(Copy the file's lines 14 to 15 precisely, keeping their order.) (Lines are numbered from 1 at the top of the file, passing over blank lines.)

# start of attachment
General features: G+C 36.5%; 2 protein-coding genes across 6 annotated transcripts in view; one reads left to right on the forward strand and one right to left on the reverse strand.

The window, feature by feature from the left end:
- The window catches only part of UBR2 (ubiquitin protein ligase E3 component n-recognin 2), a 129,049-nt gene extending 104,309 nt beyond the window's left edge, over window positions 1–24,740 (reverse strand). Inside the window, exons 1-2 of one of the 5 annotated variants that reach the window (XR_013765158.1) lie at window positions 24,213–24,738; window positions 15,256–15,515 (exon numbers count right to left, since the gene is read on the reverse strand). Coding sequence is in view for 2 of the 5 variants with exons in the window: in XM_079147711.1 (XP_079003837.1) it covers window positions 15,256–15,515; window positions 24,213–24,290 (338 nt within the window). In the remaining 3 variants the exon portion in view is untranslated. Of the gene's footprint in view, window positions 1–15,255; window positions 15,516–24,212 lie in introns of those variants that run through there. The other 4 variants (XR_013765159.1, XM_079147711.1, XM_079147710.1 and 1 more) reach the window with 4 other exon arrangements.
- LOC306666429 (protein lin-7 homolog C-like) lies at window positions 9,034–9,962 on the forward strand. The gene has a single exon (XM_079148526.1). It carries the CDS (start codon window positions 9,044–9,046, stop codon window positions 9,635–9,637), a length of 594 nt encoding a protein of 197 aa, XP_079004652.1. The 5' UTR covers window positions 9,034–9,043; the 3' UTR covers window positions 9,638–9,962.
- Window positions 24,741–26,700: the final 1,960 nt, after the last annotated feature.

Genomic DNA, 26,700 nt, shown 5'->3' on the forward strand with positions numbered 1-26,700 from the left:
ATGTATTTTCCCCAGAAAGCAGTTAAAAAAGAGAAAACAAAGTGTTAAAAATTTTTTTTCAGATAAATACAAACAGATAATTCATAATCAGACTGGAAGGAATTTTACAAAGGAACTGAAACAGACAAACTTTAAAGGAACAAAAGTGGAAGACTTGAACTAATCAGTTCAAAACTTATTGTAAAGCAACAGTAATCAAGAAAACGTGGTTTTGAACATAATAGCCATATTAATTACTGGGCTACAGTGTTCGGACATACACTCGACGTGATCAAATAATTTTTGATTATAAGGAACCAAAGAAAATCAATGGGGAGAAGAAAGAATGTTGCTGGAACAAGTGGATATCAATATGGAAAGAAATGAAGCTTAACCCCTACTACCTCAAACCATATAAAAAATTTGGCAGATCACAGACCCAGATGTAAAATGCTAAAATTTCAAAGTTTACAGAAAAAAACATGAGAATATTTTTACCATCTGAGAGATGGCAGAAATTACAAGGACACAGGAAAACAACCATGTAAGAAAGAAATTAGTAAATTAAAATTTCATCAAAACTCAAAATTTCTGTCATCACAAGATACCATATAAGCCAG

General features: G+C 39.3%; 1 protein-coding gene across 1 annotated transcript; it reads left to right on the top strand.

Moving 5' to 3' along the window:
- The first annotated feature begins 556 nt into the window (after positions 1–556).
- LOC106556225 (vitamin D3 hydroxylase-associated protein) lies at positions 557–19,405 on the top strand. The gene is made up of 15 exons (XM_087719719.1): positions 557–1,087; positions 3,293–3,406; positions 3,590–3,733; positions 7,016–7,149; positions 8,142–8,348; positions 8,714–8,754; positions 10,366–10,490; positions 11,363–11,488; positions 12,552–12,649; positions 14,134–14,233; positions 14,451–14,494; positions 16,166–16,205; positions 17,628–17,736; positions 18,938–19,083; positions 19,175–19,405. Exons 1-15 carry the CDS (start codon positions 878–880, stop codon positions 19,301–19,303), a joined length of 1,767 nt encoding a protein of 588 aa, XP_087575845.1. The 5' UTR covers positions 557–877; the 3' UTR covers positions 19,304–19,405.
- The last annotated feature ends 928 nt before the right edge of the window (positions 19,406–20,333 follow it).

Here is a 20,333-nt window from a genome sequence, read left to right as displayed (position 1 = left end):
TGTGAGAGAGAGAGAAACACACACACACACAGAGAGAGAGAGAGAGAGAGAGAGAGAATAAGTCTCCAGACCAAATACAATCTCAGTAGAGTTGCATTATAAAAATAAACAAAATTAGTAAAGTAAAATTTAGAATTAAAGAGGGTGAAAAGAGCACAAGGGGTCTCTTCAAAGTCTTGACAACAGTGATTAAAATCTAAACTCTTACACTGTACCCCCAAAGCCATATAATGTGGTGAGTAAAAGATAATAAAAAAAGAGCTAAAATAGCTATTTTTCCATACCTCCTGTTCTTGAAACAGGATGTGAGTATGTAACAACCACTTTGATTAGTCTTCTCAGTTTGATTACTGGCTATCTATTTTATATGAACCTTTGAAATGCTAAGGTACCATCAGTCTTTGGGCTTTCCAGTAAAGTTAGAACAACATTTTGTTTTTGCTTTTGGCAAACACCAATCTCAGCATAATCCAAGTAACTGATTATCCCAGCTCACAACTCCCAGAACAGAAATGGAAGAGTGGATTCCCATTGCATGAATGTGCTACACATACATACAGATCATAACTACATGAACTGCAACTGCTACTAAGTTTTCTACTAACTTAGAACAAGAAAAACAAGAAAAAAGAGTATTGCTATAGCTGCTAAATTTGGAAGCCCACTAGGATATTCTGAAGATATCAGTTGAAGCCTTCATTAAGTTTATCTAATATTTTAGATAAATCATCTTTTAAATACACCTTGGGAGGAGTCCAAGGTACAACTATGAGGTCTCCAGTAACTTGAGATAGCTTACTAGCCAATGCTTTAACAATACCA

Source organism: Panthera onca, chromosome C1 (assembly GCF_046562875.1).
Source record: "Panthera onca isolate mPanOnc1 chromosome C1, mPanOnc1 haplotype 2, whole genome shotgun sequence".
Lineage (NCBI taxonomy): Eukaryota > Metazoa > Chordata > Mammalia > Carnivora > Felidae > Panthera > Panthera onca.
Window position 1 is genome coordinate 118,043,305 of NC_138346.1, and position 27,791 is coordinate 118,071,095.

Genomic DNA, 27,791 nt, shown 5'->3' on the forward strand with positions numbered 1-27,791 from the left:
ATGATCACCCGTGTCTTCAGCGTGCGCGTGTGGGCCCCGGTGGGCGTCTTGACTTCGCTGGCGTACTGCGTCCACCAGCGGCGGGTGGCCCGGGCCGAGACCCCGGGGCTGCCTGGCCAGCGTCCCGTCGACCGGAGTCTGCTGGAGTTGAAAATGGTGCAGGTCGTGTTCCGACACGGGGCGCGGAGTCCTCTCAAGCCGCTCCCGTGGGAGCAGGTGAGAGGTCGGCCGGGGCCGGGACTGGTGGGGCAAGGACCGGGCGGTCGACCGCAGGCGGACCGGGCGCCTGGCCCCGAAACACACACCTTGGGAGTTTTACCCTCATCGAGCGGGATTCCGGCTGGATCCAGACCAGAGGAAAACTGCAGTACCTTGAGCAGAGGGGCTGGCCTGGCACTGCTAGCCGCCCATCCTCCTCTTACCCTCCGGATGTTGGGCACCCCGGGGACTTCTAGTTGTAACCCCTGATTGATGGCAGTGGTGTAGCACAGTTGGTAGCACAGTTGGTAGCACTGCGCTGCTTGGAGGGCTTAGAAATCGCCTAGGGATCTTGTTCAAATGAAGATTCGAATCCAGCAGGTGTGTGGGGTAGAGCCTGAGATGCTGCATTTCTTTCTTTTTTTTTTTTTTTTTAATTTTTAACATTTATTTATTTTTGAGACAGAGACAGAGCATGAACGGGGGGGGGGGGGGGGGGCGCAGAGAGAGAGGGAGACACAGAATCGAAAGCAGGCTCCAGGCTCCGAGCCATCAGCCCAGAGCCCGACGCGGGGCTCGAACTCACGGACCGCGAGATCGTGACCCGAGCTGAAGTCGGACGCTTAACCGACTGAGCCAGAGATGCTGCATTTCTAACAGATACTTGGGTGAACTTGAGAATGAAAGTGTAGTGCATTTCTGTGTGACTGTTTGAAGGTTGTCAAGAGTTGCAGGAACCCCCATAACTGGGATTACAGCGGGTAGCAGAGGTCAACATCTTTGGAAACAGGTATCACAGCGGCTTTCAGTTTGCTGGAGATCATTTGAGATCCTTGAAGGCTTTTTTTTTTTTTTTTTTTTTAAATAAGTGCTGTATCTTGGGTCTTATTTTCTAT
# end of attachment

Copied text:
TGTGAGAGAGAGAGAAACACACACACACACAGAGAGAGAGAGAGAGAGAGAGAGAGAATAAGTCTCCAGACCAAATACAATCTCAGTAGAGTTGCATTATAAAAATAAACAAAATTAGTAAAGTAAAATTTAGAATTAAAGAGGGTGAAAAGAGCACAAGGGGTCTCTTCAAAGTCTTGACAACAGTGATTAAAATCTAAACTCTTACACTGTACCCCCAAAGCCATATAATGTGGTGAGTAAAAGATAATAAAAAAAGAGCTAAAATAGCTATTTTTCCATACCTCCTGTTCTTGAAACAGGATGTGAGTATGTAACAACCACTTTGATTAGTCTTCTCAGTTTGATTACTGGCTATCTATTTTATATGAACCTTTGAAATGCTAAGGTACCATCAGTCTTTGGGCTTTCCAGTAAAGTTAGAACAACATTTTGTTTTTGCTTTTGGCAAACACCAATCTCAGCATAATCCAAGTAACTGATTATCCCAGCTCACAACTCCCAGAACAGAAATGGAAGAGTGGATTCCCATTGCATGAATGTGCTACACATACATACAGATCATAACTACATGAACTGCAACTGCTACTAAGTTTTCTACTAACTTAGAACAAGAAAAACAAGAAAAAAGAGTATTGCTATAGCTGCTAAATTTGGAAGCCCACTAGGATATTCTGAAGATATCAGTTGAAGCCTTCATTAAGTTTATCTAATATTTTAGATAAATCATCTTTTAAATACACCTTGGGAGGAGTCCAAGGTACAACTATGAGGTCTCCAGTAACTTGAGATAGCTTACTAGCCAATGCTTTAACAATACCA

Source organism: Panthera onca, chromosome C1 (assembly GCF_046562875.1).